“This will enable the expansion of testing, particularly in hard-to-reach areas that do not have lab facilities or enough trained health workers to carry out PCR tests."

Dr Tedros urged countries to give more money to help fund the equitable distribution of tests, drugs and vaccines to fight Covid-19. He praised his "friend Boris Johnson", who at the weekend announced that the UK would give £571m to give the poorest in the world access to vaccines and become the biggest country donor to WHO. 

UTRECHT, NETHERLANDS - 2020/09/26: A health worker wearing a PPE (personal protective equipment) suit is seen taking swab samples from a person to be tested for the coronavirus (Covid-19).
UMC Utrecht has started administering rapid corona tests in a test street. This is a trial to find out how reliable the tests are. If the test is successful, the rapid tests can be used on a large scale. (Photo by Robin Utrecht/SOPA Images/LightRocket via Getty Images) © 2020 SOPA Images UTRECHT, NETHERLANDS - 2020/09/26: A health worker wearing a PPE (personal protective equipment) suit is seen taking swab samples from a person to be tested for the coronavirus (Covid-19). UMC Utrecht has started administering rapid corona tests in a test street. This is a trial to find out how reliable the tests are. If the test is successful, the rapid tests can be used on a large scale. (Photo by Robin Utrecht/SOPA Images/LightRocket via Getty Images)

Volume guarantee agreements have been signed between the two manufacturers, Abbot and SD Biosensor, and the Gates Foundation to ensure that 133 low and middle income countries will be able to access the tests, which are available for about $5 per unit.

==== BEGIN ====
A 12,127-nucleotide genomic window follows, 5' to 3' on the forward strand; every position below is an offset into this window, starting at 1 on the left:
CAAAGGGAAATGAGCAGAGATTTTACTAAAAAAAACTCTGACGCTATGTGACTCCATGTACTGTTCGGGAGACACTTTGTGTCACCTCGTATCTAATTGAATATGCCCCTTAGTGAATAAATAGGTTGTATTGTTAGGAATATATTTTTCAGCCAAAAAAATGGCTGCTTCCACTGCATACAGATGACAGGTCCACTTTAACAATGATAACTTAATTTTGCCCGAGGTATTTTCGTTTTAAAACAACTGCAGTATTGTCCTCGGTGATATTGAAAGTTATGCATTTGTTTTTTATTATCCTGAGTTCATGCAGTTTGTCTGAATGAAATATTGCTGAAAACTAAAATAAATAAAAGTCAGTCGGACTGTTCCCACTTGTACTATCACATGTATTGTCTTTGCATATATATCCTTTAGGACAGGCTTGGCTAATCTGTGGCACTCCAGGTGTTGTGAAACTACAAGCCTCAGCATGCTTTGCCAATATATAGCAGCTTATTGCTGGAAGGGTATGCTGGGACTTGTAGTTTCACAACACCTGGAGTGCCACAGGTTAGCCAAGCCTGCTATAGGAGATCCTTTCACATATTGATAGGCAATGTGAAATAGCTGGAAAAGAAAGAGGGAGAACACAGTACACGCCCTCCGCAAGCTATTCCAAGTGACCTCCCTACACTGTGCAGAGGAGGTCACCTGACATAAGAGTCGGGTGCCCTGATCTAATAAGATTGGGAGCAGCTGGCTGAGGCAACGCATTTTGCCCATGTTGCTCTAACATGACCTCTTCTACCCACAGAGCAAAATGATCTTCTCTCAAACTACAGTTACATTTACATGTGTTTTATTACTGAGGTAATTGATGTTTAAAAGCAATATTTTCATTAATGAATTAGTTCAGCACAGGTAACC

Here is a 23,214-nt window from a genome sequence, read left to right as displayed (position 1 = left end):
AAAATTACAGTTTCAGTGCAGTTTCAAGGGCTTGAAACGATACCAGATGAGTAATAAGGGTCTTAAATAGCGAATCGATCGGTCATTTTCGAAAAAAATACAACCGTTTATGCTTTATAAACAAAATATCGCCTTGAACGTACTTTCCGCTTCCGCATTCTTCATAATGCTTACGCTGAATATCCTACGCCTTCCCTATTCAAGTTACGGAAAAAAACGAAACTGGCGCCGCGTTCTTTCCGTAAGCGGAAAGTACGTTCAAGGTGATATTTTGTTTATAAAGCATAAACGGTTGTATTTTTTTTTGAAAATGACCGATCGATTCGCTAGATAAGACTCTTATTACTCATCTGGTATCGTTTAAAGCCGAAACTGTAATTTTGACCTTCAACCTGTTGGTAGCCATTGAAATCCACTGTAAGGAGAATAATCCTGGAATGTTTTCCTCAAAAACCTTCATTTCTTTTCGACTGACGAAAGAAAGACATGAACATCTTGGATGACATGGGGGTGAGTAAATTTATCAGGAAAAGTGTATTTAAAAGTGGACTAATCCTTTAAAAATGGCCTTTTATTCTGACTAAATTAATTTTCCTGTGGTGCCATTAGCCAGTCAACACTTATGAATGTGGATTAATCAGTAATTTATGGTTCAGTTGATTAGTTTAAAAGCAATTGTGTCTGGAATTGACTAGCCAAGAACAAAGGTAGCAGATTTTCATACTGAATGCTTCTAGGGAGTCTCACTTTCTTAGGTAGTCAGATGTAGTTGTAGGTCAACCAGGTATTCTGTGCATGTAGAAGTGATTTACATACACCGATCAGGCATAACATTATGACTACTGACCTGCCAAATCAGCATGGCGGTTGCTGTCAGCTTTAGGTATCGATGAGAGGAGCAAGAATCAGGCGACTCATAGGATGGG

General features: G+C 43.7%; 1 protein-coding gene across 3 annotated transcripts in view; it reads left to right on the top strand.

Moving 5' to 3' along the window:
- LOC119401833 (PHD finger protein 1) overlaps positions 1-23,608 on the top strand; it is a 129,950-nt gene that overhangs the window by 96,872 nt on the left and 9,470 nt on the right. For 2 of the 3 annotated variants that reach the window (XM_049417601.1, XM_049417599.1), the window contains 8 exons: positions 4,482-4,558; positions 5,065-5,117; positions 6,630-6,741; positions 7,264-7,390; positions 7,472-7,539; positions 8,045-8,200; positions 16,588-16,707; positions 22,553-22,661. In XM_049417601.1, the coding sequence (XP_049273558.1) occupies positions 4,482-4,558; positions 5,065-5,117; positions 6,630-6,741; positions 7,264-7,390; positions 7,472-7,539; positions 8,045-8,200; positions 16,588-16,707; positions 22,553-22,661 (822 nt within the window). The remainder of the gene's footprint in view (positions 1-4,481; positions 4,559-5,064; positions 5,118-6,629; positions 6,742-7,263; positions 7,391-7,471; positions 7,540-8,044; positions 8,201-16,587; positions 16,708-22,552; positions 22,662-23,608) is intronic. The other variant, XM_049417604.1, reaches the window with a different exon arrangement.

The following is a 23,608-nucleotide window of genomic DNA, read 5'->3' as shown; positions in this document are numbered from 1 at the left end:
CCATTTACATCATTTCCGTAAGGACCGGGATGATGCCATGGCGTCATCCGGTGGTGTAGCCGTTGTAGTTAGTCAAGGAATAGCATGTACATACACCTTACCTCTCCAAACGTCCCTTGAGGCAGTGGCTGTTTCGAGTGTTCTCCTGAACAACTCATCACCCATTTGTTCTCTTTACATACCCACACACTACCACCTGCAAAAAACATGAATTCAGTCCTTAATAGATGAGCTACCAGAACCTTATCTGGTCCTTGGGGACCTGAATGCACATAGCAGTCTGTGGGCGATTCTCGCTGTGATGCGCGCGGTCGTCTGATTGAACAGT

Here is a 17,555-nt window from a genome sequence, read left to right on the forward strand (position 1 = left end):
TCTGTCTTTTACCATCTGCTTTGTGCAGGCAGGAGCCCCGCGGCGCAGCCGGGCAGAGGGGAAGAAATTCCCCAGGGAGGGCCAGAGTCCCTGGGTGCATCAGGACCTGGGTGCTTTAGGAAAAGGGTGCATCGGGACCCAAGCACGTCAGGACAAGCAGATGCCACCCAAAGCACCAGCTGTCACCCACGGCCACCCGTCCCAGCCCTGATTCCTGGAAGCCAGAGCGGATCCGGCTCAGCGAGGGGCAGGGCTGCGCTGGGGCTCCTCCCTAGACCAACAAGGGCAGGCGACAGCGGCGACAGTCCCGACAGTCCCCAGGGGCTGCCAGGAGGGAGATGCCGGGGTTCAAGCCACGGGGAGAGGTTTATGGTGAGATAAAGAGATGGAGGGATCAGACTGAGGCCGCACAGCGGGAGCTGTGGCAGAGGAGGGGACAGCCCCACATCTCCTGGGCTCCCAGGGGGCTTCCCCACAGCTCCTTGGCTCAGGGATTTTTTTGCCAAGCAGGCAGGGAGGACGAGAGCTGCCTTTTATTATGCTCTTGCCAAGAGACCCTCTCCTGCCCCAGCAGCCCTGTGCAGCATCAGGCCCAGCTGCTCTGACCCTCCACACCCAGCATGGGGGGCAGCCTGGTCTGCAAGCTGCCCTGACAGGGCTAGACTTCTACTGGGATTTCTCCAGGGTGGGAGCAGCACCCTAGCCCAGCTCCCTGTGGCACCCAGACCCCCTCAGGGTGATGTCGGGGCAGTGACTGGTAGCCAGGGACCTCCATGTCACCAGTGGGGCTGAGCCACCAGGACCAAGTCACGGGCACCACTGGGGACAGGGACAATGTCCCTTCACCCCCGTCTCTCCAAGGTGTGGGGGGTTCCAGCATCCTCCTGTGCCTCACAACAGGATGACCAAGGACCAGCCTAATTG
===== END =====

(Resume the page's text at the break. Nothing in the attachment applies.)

According to reports France and Germany have already placed orders for the tests but it is unclear whether the UK, which is a member of WHO’s diagnostics partnership, will sign up.

Under its Moonshot initiative the UK is hoping that rapid testing will enable the roll-out of millions of tests every week and smooth out testing bottlenecks. Two diagnostics are currently being tested in UK hospitals. 

Gallery: Coronavirus (Covid-19) outbreak around the world (Photo Services)

Standard PCR tests take hours and sometimes days to deliver results and require sophisticated laboratories and trained health workers. 

However, rapid antigen tests are not as sensitive as PCR tests and will not detect infections in people with lower viral loads, said Jon Deeks, professor of biostatistics at the University of Birmingham and an expert on Covid-19 tests. 

“The tests do not ‘amplify’ the DNA as happens in a PCR test. It means that they may miss (give false negatives) if people are tested early or late – missing the early is bad as this is when people most likely will be infectious. 

“However, these tests are going to make a massive difference to low and middle income countries as they have no or little access to RT-PCR tests. So yes they will be revolutionary as this test will be better than no test which is the situation they currently have,” he said. 

Stay alert to stop coronavirus spreading - here is the latest government guidance. If you think you have the virus, don't go to the GP or hospital, stay indoors and get advice online. Only call NHS 111 if you cannot cope with your symptoms at home; your condition gets worse; or your symptoms do not get better after seven days. In parts of Wales where 111 isn't available, call NHS Direct on 0845 46 47. In Scotland anyone with symptoms is advised to self-isolate for seven days. In Northern Ireland, call your GP.